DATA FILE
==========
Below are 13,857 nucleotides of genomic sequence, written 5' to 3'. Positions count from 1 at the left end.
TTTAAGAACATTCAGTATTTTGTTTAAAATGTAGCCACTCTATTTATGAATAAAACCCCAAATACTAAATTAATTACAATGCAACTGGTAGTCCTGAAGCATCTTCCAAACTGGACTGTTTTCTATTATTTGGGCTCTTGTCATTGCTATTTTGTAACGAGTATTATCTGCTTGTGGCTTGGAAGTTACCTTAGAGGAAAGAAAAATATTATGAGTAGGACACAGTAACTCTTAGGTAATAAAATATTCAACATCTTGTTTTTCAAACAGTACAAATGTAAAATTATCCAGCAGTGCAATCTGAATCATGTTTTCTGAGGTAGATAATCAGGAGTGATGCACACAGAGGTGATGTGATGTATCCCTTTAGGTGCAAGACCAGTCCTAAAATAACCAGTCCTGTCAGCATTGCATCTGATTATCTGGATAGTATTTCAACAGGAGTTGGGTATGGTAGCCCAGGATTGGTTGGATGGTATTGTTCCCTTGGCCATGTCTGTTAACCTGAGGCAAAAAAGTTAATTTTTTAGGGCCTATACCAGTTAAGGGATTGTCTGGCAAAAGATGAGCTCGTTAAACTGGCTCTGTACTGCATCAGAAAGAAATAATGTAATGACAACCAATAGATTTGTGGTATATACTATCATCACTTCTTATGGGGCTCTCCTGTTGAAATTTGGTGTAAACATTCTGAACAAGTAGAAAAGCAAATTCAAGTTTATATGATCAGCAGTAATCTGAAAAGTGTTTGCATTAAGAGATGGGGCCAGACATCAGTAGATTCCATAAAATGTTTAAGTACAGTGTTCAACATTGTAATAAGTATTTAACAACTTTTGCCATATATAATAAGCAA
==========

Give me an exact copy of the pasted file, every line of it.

Below are 13,857 nucleotides of genomic sequence, written 5' to 3'. Positions count from 1 at the left end.
TTTAAGAACATTCAGTATTTTGTTTAAAATGTAGCCACTCTATTTATGAATAAAACCCCAAATACTAAATTAATTACAATGCAACTGGTAGTCCTGAAGCATCTTCCAAACTGGACTGTTTTCTATTATTTGGGCTCTTGTCATTGCTATTTTGTAACGAGTATTATCTGCTTGTGGCTTGGAAGTTACCTTAGAGGAAAGAAAAATATTATGAGTAGGACACAGTAACTCTTAGGTAATAAAATATTCAACATCTTGTTTTTCAAACAGTACAAATGTAAAATTATCCAGCAGTGCAATCTGAATCATGTTTTCTGAGGTAGATAATCAGGAGTGATGCACACAGAGGTGATGTGATGTATCCCTTTAGGTGCAAGACCAGTCCTAAAATAACCAGTCCTGTCAGCATTGCATCTGATTATCTGGATAGTATTTCAACAGGAGTTGGGTATGGTAGCCCAGGATTGGTTGGATGGTATTGTTCCCTTGGCCATGTCTGTTAACCTGAGGCAAAAAAGTTAATTTTTTAGGGCCTATACCAGTTAAGGGATTGTCTGGCAAAAGATGAGCTCGTTAAACTGGCTCTGTACTGCATCAGAAAGAAATAATGTAATGACAACCAATAGATTTGTGGTATATACTATCATCACTTCTTATGGGGCTCTCCTGTTGAAATTTGGTGTAAACATTCTGAACAAGTAGAAAAGCAAATTCAAGTTTATATGATCAGCAGTAATCTGAAAAGTGTTTGCATTAAGAGATGGGGCCAGACATCAGTAGATTCCATAAAATGTTTAAGTACAGTGTTCAACATTGTAATAAGTATTTAACAACTTTTGCCATATATAATAAGCAA